Here is an activity based on role playing to stress the importance of active listening. Students aged 8-12 paraphrase what they hear from others. The link includes a checklist for monitoring their turns as well as additional practice. Great idea for children to be involved in what might not always be heard.
While definitely geared towards younger students because it is a superhero activity, it could also be used as a 2-minute fun "break" for older kids. This video is a short story which is immediately followed by timed Q&A. The idea is similar to listening to Tumblebooks. Higher grades could then be told to create their own character as a segue.
I chose this YouTube video because it is a student production discussing the "blocks" to active listening. It shows actual student scenarios which I showed to my own 9-year-old for his feedback (My son told me how he is already a good listener!) But most enjoyable is how this link explains terms in language kids can understand.
The focus here for elementary education is sounds. The suggested listening games and activities are intended for children to practice sound discrimination, recognition, awareness, identification, and concepts. This resource also highlights using auditory, visual and kinesthetic learning in the classroom.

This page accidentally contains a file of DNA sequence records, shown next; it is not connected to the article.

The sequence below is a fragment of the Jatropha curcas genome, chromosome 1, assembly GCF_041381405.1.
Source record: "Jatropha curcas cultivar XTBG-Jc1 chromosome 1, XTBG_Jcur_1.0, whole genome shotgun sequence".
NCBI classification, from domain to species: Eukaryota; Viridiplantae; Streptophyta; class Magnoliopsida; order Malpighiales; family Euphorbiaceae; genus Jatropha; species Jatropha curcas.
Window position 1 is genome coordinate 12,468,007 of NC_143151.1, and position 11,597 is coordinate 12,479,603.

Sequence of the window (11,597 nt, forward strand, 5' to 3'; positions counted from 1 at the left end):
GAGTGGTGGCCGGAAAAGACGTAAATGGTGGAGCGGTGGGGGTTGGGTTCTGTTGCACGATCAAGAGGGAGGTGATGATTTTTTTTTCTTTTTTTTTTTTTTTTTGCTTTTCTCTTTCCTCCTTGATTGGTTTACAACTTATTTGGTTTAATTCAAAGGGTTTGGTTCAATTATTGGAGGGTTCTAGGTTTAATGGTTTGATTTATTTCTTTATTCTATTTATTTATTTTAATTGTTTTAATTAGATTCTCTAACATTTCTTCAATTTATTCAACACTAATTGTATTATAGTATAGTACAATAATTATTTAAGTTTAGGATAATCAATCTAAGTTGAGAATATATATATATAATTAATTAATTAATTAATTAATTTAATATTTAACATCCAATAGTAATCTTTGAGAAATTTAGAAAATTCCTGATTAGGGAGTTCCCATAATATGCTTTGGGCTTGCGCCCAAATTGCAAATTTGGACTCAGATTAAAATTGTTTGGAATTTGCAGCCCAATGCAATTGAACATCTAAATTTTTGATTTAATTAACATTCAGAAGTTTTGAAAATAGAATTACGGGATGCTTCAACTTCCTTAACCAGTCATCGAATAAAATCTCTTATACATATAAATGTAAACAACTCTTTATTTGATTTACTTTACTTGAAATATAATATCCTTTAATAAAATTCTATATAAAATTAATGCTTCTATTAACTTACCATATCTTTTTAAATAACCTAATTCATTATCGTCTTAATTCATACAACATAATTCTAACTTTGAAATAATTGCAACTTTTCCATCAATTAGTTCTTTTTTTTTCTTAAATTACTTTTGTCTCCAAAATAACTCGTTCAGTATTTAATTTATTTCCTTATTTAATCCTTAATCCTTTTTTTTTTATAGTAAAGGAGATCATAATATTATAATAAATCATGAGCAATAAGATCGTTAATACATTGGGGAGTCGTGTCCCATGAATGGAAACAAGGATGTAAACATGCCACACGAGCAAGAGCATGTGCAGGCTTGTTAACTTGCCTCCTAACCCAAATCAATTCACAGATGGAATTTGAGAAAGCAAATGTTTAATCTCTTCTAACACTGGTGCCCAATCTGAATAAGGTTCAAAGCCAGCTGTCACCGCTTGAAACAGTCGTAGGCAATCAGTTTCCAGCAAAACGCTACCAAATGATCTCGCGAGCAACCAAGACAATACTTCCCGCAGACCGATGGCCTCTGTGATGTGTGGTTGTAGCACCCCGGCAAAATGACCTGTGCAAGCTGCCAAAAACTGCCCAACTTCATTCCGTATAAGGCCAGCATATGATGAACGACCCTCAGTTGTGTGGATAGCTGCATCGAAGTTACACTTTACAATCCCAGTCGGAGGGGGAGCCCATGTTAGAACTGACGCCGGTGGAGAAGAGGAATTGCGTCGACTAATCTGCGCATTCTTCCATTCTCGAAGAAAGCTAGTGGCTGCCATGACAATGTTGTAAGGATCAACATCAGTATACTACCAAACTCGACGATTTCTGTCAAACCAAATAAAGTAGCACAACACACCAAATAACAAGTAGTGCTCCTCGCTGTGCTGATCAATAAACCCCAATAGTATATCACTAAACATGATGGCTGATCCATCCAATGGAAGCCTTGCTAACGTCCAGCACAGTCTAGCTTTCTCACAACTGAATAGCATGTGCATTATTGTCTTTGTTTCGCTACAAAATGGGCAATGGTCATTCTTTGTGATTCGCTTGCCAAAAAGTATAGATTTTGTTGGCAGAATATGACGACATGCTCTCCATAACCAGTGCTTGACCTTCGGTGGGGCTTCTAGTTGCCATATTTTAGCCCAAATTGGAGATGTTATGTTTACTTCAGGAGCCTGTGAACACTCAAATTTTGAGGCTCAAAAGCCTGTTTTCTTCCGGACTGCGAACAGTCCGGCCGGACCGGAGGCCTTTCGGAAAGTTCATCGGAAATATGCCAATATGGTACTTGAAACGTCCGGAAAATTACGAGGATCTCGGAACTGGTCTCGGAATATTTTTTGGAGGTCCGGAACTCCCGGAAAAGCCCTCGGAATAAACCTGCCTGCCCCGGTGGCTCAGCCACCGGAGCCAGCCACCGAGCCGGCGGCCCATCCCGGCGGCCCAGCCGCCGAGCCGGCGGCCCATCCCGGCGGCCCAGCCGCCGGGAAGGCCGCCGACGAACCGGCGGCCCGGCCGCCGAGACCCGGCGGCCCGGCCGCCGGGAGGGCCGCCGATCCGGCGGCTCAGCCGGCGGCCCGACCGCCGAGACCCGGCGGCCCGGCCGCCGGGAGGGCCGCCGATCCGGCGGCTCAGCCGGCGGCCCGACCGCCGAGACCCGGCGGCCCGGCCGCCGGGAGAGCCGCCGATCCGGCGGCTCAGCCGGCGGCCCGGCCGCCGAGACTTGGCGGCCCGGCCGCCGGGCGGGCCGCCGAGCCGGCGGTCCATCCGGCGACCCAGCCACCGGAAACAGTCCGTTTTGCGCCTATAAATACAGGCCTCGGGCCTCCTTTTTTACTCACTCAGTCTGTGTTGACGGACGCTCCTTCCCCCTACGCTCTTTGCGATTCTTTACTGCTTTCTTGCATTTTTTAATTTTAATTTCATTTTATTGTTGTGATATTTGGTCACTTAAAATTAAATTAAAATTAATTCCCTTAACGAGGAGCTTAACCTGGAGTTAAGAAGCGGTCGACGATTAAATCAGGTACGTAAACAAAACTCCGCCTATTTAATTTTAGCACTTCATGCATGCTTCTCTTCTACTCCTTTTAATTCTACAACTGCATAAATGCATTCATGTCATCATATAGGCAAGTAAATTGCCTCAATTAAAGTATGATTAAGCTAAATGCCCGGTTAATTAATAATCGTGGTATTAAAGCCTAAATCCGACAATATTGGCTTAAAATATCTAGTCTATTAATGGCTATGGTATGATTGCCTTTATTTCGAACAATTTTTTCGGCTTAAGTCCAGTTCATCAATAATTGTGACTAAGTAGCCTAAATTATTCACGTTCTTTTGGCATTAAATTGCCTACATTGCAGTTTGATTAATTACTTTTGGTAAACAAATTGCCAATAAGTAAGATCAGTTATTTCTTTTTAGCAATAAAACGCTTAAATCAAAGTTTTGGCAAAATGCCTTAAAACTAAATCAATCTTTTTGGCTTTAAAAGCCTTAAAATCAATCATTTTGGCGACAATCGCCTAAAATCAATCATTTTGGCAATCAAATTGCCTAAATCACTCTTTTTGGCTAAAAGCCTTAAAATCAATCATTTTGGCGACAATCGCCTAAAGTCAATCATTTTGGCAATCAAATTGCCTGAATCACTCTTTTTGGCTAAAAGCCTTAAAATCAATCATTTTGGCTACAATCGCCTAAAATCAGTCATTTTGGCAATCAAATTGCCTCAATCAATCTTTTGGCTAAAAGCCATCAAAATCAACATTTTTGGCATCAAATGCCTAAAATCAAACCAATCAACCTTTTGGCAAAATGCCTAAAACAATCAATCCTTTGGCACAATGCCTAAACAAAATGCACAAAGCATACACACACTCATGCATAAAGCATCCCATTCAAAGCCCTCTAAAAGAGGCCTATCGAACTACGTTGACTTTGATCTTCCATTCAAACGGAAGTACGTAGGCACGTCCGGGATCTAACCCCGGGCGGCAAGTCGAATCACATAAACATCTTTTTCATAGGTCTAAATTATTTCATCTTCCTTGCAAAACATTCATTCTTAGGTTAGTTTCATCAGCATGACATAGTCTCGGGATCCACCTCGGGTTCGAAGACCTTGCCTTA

Teachers know that active listening is a skill critical to academic success and social development. Better understanding of our instructions without repeating them multiple times takes practice on the students' part. So here are fun ideas to incorporate: songs, games and stories.
This site explains listening skills for success in the classroom. I was not aware, for example, that there are 6 areas of listening domain, which can then be classified into 3 groups. The link explains how skills, vocabulary and instructions impact school achievement, and it also details what students can do to improve this academic and life skill.
This resource includes strategies to help students become better listeners. It encourages students to be accountable for their level of listening. This is geared toward older students, for example if children know their mothers will repeat instructions several times they often ignore the initial request. My favorite technique had to be the use of hand signals for "shy ones" to participate as active listeners who can show they paid attention but not be forced to vocalize what was heard.
While I found this link on the fatherhood website, the theory of why adults should model "active listening" for children can apply to teachers as well as parents. Students as young as first grade, even some kindergarteners, are capable of following 3-step directions as determined by the American-Speech-Language-Hearing Association. So here are ways for our kids to practice imitating more than passing hearing of what we say and mean.